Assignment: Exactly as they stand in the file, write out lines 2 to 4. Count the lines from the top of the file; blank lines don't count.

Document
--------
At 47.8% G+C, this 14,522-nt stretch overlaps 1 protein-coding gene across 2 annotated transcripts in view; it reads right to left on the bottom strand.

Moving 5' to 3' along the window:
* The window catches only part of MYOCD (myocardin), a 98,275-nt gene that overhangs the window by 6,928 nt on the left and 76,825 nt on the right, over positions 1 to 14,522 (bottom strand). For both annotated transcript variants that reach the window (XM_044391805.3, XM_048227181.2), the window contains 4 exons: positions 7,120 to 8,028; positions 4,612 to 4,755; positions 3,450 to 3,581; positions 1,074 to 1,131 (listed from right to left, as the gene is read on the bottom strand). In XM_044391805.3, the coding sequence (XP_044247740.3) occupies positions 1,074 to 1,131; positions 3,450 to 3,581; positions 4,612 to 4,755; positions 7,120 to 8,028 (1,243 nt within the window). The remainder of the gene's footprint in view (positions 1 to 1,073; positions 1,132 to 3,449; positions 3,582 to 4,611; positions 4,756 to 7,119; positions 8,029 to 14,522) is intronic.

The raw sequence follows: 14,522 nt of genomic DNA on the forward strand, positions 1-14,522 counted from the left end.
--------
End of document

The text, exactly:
Moving 5' to 3' along the window:
* The window catches only part of MYOCD (myocardin), a 98,275-nt gene that overhangs the window by 6,928 nt on the left and 76,825 nt on the right, over positions 1 to 14,522 (bottom strand). For both annotated transcript variants that reach the window (XM_044391805.3, XM_048227181.2), the window contains 4 exons: positions 7,120 to 8,028; positions 4,612 to 4,755; positions 3,450 to 3,581; positions 1,074 to 1,131 (listed from right to left, as the gene is read on the bottom strand). In XM_044391805.3, the coding sequence (XP_044247740.3) occupies positions 1,074 to 1,131; positions 3,450 to 3,581; positions 4,612 to 4,755; positions 7,120 to 8,028 (1,243 nt within the window). The remainder of the gene's footprint in view (positions 1 to 1,073; positions 1,132 to 3,449; positions 3,582 to 4,611; positions 4,756 to 7,119; positions 8,029 to 14,522) is intronic.

The raw sequence follows: 14,522 nt of genomic DNA on the forward strand, positions 1-14,522 counted from the left end.